The topic of pink diamonds is a riveting (and vast) one. For this reason, my aim is to share a few facets specific to Argyle Pink Diamonds that may not be as well known - and surprise and delight!
Argyle Pink Diamonds from Australia have been awarded the @PositiveLuxury Butterfly Mark. This means that each certified diamond is sustainably and ethically sourced - protecting both people and resources.
In the current dialog of “natural versus lab grown” gemstones, one factor not often considered is a human one. Natural resources found in remote parts of the world are critical to those local economies and communities. Being conscious about what “ingredients” are in jewelry and choosing to support mining communities that follow ethical and sustainable practices (artisanal or industrial for any gemstone) enables meaningful and positive impact in the world.
Beyond being empowered to know what questions to ask when buying any gemstone, many brilliant designers are happy to create thoughtfully designed bespoke jewelry with materials that are as beautiful as they are ethically and sustainably sourced.
As always, I would be delighted to help you make an informed decision on a gemstone or bespoke jewel you will LOVE!
As we grow ever more conscious of where our food is grown and how our clothes are made, I believe knowing our jewelry “ingredients” is equally relevant.
Be it diamonds or precious metal, JFine designs jewelry using material from the most ethical mines. Their close partnership with Argyle Pink Diamonds is an example of this. Every stone has a provenance and the chain of custody is known from the time it leaves the mine to the moment it is enjoyed by the person who wears it.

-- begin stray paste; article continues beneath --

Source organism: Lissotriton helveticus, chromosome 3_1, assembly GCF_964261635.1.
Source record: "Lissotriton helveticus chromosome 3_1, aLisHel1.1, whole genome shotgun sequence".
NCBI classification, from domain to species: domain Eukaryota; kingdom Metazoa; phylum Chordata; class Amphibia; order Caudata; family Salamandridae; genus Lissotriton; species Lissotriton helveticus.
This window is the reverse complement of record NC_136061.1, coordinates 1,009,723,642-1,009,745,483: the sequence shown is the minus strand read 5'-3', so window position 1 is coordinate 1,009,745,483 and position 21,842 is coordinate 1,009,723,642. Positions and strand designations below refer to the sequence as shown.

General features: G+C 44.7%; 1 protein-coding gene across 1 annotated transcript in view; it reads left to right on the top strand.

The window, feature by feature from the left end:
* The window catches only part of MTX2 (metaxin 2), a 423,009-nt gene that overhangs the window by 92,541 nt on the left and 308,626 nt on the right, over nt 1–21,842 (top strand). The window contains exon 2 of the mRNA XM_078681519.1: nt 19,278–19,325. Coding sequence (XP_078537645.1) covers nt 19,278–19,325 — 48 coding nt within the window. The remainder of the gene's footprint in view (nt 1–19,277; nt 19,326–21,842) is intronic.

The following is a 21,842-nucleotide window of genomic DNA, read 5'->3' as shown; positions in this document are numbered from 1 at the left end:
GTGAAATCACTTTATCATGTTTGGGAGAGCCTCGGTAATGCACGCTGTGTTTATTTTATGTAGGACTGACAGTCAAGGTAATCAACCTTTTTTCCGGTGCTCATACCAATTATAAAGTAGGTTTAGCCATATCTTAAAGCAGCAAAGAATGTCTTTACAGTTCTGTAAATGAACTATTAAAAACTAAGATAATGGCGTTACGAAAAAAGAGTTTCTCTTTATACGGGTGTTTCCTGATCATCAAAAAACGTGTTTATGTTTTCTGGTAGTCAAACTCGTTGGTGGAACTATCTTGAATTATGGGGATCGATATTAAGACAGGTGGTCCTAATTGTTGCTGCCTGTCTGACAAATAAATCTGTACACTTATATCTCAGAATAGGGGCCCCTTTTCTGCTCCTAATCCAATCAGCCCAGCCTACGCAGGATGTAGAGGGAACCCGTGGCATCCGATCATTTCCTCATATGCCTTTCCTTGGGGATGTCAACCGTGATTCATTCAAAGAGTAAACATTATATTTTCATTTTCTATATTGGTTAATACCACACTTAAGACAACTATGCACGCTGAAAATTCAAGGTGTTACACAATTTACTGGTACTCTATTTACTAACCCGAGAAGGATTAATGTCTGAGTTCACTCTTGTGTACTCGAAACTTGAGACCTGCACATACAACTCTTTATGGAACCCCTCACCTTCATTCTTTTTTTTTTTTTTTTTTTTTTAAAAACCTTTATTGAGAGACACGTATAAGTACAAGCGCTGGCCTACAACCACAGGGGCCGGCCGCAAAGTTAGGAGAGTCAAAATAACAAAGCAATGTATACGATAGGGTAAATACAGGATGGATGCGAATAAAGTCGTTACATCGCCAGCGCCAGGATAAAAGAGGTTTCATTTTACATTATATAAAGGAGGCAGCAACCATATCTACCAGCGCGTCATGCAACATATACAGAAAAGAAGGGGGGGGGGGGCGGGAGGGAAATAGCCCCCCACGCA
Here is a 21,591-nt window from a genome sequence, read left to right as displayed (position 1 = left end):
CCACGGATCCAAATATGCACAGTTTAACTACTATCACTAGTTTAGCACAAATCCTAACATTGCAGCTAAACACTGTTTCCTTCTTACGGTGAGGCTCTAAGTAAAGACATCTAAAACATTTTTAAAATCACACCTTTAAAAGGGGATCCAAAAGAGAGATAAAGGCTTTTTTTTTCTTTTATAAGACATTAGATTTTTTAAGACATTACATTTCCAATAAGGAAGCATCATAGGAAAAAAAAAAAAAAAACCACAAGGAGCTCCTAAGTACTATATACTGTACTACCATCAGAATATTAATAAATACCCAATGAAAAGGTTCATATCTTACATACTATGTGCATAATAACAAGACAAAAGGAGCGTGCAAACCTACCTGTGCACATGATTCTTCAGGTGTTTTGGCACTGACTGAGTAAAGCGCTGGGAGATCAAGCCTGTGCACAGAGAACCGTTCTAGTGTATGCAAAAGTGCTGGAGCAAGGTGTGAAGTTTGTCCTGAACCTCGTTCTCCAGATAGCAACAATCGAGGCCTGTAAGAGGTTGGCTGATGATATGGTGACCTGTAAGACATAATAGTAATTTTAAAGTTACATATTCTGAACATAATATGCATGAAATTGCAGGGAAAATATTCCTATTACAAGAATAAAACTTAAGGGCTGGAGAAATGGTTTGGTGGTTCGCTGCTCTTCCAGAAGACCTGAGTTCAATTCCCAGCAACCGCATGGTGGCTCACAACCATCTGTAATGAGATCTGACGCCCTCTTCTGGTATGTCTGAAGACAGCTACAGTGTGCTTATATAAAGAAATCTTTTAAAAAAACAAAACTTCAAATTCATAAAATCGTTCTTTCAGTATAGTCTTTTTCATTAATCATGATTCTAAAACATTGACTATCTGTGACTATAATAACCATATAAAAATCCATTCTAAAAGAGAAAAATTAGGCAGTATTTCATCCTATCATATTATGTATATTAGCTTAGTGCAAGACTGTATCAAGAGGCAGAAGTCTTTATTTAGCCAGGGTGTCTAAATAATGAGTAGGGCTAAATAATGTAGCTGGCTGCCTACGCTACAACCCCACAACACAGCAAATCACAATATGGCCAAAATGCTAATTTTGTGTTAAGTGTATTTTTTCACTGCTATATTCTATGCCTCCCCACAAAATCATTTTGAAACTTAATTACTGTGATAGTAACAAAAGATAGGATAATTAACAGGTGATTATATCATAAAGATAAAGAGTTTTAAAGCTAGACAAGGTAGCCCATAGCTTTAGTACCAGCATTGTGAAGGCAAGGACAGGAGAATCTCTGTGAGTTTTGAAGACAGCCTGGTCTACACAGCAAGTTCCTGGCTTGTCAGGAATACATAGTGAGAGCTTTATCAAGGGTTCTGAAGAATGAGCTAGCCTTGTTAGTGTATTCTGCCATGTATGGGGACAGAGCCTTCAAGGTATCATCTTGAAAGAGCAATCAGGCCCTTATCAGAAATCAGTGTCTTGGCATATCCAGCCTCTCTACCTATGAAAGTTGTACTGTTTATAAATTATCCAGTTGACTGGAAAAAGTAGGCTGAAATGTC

For me, this Argyle Pink Diamond pendant symbolizes the brilliant power of women everywhere who are rising stars in every field and industry that contribute to positive change in the world!
Think pink and the dynamic power of women when you see Kristin Hanson’s Argyle Pink Peony Ring on your finger!
Kristin’s aesthetic is beautifully feminine and she shares her deep knowledge of classical European goldsmith techniques and creative philosophies with other women who are emerging designers. Cheers to women supporting women!
While pink diamonds are very rare, they occur in a wide spectrum of hues from the palest blush through cherry blossom, soft rose to raspberry and a dramatic red. Important color factors regarding value are hue, tone, and saturation. The range is so vast that a proprietary nomenclature is used during the pink diamond grading process.
For example, there are nine color categories, a few of which are: Purplish Pink, Pink, Pink Rosé, Pink Champagne, Blue Violet and Red. Most of these categories include ten variations of light to intense hues. Generally speaking, the more intense colors command a higher market value. Some categories are more rare (Blue Violet and Red) and therefore command an even higher market value.
Courtesy of Argyle Pink Diamonds for the purpose of education